As the economy recovers, so does travel volume. As you gird yourself to wade into the crowds, here are 10 tips to keep you moving over the river and through the woods…
- Expand Your Fly-vs.-Drive Tipping Point — My normal tipping point is 350 miles; anything less and I drive it. However, the holiday traffic changes the calculus a bit. If you fly, figure the airport logistics will add 3 hours to your in-flight time. Airlines are recommending passengers arrive 2 hours before their holiday flights, and when you arrive, all the additional people means it’ll take you at least an hour to de-plane, collect your luggage, and get off the airport property. And that’s if there are no delays. This increases the holiday fly-vs.-drive tipping point to at least 500 miles.
- Use Multiple Navigation Apps — If you decide to drive, use more than one maps app to help you route around traffic jams from rush hour, construction, and accidents. I personally use both Waze and Google Maps because, even though they’re both owned by Google, they often give you different directions. I find Waze is better at redirecting you around accidents and traffic jams, but can be a bit twitchy — sending you wandering through sub-divisions to save a minute of drive time. I tend to follow Waze but periodically check it against Google Maps.
- Sign Up for TSA PreCheck — Gift yourself and spend the $85 on some time and hassle reduction. You won’t get it in time for this Christmas, but it’s good for 5 years, so you’ll have it next Christmas.
- Apply for an Airline Credit Card — If your credit is good enough for instant approval, getting your airline’s credit card will get you entry level frequent flier status. This allows you to use the status security lines (handy if you don’t have PreCheck) and the second boarding group which is usually good enough to let you find some overhead bin space. This typically will work for you and your family. If the lead adult’s boarding pass shows priority/premiere access, the overworked minimum-wage airport staffers guarding the status security lanes will let the family tag along. And at the gate, I’ve never seen a family split across boarding groups.
- Fly Non-Stop — Holiday travel stacks up problems — high passenger load factors combined with winter weather disruptions almost guarantees late arrivals and missed connections. Even if you’re connecting through Houston, an intermediate stop adds one more point of failure, one more opportunity for the airlines to screw up. Pay the extra $100 for a non-stop flight.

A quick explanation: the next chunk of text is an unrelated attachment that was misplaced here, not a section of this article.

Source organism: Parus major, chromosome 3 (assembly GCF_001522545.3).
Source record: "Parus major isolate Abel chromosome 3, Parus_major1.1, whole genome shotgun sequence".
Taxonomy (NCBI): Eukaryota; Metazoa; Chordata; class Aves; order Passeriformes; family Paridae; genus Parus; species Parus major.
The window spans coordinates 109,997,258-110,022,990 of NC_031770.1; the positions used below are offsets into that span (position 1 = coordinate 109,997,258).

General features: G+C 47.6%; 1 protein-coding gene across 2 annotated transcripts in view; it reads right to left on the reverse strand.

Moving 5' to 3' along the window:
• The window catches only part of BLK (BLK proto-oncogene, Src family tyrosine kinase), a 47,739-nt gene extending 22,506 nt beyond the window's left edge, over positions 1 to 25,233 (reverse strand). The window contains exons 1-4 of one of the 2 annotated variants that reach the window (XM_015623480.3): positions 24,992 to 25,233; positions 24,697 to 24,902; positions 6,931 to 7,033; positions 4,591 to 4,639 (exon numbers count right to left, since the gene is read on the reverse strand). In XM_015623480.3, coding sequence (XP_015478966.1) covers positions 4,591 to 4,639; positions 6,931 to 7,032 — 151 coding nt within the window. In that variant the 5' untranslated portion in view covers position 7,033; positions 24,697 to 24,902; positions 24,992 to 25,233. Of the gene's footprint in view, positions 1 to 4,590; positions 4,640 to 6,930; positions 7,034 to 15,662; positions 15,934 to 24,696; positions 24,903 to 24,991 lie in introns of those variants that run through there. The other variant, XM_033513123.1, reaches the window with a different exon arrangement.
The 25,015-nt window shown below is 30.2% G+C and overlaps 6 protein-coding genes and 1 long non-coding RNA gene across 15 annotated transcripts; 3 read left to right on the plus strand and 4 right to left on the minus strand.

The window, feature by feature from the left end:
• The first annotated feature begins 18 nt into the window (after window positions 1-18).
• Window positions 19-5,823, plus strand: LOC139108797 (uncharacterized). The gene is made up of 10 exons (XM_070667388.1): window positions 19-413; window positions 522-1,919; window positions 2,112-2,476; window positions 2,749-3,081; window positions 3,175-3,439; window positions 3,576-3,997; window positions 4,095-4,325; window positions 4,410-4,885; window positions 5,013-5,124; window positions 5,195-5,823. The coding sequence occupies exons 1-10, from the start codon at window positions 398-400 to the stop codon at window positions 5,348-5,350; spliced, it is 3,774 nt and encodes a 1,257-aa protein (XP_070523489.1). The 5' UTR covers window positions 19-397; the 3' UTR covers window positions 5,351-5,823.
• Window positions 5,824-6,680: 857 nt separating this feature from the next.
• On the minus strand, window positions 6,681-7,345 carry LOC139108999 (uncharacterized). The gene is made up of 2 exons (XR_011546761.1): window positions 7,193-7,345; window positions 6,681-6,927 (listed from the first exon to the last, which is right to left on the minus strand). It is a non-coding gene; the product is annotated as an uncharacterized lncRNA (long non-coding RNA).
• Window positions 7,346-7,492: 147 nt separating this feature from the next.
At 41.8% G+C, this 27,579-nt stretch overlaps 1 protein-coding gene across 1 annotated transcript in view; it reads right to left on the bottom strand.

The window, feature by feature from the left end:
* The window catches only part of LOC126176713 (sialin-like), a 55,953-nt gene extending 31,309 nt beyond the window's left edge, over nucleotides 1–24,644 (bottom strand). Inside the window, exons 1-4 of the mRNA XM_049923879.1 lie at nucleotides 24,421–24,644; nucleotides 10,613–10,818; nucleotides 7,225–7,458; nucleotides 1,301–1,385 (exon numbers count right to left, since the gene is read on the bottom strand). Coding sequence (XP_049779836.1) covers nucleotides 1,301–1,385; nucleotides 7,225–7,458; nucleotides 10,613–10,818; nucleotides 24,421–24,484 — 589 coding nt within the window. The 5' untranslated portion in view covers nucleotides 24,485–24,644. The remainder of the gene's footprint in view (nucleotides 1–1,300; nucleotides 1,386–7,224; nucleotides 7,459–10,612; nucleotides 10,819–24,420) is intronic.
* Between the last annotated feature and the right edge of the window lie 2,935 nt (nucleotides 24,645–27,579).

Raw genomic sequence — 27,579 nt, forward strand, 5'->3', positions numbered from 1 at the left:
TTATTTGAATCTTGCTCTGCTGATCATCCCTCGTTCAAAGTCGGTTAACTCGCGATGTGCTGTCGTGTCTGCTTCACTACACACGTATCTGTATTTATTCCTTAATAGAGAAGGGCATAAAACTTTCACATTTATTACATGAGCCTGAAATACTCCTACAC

- Skip the Tight Connection — If you can’t fly direct, step away from any connection that’s less than 60 minutes. Yes, we usually want to get to our destination in the shortest possible time, but accepting a connection of 1 hour or less…. Think about it – a 15-minute delay on your flight into a big hub like Chicago or Denver or Detroit (as good as on-time in the winter for most airlines) and you’re sprinting across terminals and concourses just to beat the closing door. A 1-hr connection is just asking for a stress attack and/or an overnight stay at the airport branch of the Bates Motel.
- Research Before You Leave — You don’t have time to be clueless. Hit the TSA website or the @AskTSA gang on Twitter so you know what’s allowed in your carry-on. Research the airports you’ll be using so you know how to your gates, where the good restaurants are, or better yet, if there’s a brewpub. Also, figure out the geography. Knowing alternatives to your destination airport gives you more flexibility dealing with cancelled flights or missed connections. In New York, the LaGuardia-to-Newark pivot is easy, but others aren’t so obvious. Everyone knows that Chicago has two airports – O’Hare and Midway. But what about Milwaukee’s Mitchell Field 80 miles north? If Philadelphia is in trouble, how many folks think about Harrisburg or BWI? Or Sacramento as an alternative to SFO?
- Catch the Early Flight — Delays stack up as the day wears on. As your airplane goes from airport to airport, the probability of it getting stuck increases. Overnight, airlines have a chance to recover – late planes finally get their destinations and operations groups can reassign planes. So while the last flight out can be a crap shoot, I rarely hit a delay on the first flight out.
- Use Multiple Flight Tracking Apps — Use your smartphone to keep track of gate changes and flight delays. Sign up for text notifications from your airline when you book your ticket. However, I’ve often experienced long delays with the airlines’ services or notices that were never sent out. So I also use TripIt, FlightAware, and FlightStats. It means multiple notices, but it also means I don’t miss anything.
- Use Twitter as a Concierge Service — Most airlines have social media teams monitoring Twitter. Before you leave, find and follow your airline’s Twitter customer service account. “At naming” them in a Tweet (e.g., “@united what’s happening with UA 4286 MSY-ORD that it’s 1:45 hr delayed?”) usually gets a response in a couple of minutes. Following them allows you to exchange personal information such as record locator numbers via direct message (DM). It’s usually faster than queuing up for a frazzled gate agent and the results can be better.
But above all, be realistic. It’s gonna be a zoo. Steel yourself; get your inner karma tuned for it. Pack a snack and a book, and practice deep cleansing breaths.